Members of a debt relief project borne from the Occupy Wall Street campaign said Wednesday they have purchased more than $100,000 worth of medical debt in a second trial run for their efforts.

Thomas Gokey, a spokesperson for the Rolling Jubilee campaign, said the debt was purchased for $5,000. Earlier this year, the group bought $14,000 worth of debt for $500.

"We are buying debt that is being sold on the secondary market for pennies on the dollar," Gokey said in a conference call. "We are doing it in exactly the same way that [debt collectors] do it, with one big difference: we are abolishing the debt as we buy it."

Normally, he said, such businesses acquire debt on the cheap and then hound debtors for the full amount.

"This debt is immoral, but the immorality of it comes down on the side of the lenders, not on the side of the debtors," Gokey said. "We're being told that we have a moral obligation to pay these debts, and Strike Debt's main message is that many of these debts are illegitimate, and that we should form a way of resistance and refusal to these debts."

A fundraising concert is scheduled to be held Thursday in New York City, with the group seeking to raise $50,000 in order to buy -- and wipe out -- $1 million worth of medical debt.

Gokey said the group behind the project, Strike Debt, had bought its own 501 c(4) to manage the funds it manages to raise, and that his group was working with unspecified "business insiders," lawyers and accountants. While the campaign is not targeting individual debtors in its purchases, people who are part of the buys will be notified soon that their obligations have been discharged.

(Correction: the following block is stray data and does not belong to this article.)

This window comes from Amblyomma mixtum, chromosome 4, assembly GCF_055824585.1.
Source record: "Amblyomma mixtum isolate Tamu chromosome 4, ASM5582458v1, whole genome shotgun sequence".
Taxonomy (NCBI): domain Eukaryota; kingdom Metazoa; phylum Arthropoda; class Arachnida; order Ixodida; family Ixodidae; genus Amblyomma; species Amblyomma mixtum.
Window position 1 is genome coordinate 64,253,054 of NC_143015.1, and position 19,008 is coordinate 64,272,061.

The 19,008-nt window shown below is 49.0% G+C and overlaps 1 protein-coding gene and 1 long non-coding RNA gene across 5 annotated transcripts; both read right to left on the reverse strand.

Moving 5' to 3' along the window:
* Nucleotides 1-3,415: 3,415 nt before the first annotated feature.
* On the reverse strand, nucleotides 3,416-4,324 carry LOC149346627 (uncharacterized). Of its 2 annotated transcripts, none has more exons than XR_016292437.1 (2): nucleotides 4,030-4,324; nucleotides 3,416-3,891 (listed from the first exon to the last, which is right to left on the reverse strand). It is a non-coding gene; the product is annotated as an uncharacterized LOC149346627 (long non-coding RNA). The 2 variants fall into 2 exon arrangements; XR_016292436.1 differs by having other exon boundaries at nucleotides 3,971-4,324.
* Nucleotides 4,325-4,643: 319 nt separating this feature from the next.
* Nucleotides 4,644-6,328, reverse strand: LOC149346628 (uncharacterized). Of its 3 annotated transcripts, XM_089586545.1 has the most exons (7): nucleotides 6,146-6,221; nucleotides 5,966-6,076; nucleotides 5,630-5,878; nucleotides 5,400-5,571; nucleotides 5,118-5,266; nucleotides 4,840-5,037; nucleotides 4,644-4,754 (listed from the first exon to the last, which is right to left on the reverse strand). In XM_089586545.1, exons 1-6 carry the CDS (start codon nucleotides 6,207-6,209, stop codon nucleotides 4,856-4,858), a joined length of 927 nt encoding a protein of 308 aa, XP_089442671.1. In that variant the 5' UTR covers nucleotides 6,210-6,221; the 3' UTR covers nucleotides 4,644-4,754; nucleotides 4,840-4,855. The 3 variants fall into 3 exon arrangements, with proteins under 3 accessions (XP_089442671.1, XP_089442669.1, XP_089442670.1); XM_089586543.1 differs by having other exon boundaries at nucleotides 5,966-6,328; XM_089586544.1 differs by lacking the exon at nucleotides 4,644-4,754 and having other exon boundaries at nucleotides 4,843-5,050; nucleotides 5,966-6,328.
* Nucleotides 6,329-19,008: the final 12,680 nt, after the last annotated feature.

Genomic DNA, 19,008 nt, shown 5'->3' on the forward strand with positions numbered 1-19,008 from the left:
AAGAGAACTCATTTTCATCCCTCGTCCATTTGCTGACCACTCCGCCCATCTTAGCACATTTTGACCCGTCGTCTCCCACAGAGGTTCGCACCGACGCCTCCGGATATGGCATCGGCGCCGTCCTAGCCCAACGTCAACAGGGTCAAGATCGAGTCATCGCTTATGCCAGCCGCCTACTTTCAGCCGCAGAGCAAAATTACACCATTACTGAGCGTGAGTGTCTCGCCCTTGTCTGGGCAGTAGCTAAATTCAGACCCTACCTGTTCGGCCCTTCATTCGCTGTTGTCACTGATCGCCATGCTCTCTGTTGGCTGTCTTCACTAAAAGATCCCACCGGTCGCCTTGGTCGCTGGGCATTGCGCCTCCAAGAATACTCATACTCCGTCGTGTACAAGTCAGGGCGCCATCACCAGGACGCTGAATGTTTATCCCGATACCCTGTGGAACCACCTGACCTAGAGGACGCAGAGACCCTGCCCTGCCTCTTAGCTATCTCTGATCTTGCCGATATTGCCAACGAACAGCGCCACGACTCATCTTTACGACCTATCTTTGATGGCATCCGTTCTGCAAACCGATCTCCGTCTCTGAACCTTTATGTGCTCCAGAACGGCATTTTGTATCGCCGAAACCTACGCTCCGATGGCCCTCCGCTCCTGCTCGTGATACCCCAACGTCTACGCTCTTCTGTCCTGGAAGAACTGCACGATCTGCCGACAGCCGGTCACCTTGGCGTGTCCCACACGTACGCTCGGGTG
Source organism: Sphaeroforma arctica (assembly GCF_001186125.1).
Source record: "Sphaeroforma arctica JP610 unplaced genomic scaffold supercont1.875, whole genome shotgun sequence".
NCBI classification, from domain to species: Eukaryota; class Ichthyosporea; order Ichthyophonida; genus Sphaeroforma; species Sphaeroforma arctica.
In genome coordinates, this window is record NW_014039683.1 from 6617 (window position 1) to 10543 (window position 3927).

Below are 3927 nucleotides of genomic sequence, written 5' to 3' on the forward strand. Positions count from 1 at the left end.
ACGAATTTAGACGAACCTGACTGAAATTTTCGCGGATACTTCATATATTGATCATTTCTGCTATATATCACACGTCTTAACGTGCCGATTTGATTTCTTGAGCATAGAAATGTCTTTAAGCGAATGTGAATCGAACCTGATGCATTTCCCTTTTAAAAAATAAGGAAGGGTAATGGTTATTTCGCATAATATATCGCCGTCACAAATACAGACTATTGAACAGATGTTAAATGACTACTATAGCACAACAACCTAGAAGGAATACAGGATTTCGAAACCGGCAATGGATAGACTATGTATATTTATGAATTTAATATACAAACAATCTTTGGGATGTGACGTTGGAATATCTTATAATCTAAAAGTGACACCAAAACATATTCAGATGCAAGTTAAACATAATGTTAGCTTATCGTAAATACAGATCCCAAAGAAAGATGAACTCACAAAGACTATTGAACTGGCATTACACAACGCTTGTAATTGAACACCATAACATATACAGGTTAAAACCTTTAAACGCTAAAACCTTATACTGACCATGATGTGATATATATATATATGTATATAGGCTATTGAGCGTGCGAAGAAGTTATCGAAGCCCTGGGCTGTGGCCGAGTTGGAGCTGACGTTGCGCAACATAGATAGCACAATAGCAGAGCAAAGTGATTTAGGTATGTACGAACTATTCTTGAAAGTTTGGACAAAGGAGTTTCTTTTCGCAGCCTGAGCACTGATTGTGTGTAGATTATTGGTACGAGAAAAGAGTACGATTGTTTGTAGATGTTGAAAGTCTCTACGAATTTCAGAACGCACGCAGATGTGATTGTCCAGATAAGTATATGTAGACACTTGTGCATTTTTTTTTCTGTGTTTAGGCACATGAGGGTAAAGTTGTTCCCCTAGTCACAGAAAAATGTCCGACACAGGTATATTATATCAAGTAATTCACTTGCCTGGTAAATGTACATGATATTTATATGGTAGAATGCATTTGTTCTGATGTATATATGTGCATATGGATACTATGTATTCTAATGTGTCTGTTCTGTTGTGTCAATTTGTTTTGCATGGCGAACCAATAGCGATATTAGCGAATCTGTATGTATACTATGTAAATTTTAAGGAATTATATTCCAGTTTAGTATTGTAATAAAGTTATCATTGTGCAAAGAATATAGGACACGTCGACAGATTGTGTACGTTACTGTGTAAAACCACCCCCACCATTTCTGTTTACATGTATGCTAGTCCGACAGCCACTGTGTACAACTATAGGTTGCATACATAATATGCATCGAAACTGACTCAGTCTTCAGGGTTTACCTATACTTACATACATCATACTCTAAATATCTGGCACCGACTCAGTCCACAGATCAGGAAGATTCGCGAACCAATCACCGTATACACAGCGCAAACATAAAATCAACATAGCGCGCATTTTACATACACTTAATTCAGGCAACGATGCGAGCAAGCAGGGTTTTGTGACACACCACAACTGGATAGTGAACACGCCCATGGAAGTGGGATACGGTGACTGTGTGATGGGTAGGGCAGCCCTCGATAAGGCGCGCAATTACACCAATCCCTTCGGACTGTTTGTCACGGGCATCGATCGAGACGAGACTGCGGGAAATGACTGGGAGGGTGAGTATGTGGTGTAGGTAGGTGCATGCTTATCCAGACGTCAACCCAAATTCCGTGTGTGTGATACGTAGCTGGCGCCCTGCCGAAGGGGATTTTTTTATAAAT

However, he said, the group could not name their allies, nor whom Strike Debt bought the debts from, in order to protect itself from being "blacklisted" by financial institutions, and there is no mechanism in place for publicly verifying the organization's purchases.

"We hope to be able to verify our debt buys very soon," Strike Debt member Ann Larson said in an email to The Raw Story Wednesday afternoon. "There are legal and privacy issues to work out. We have been much more successful than we had imagined, so things are taking a bit longer than we expected. But we are committed to transparency and to making everything public once we have the go-ahead from our legal team."

Gokey said another commonly-cited source of debt, student loans, poses a different challenge.

"There's incredible protections that the government put into place for lenders who lend to students," he said. "We're looking into what might be possible with student debt. We can't say for sure at this time, but I think we're all very eager to do something with student debt, if it's possible."

Strike Debt's video explaining the Rolling Jubilee campaign, posted on YouTube last week, can be seen below.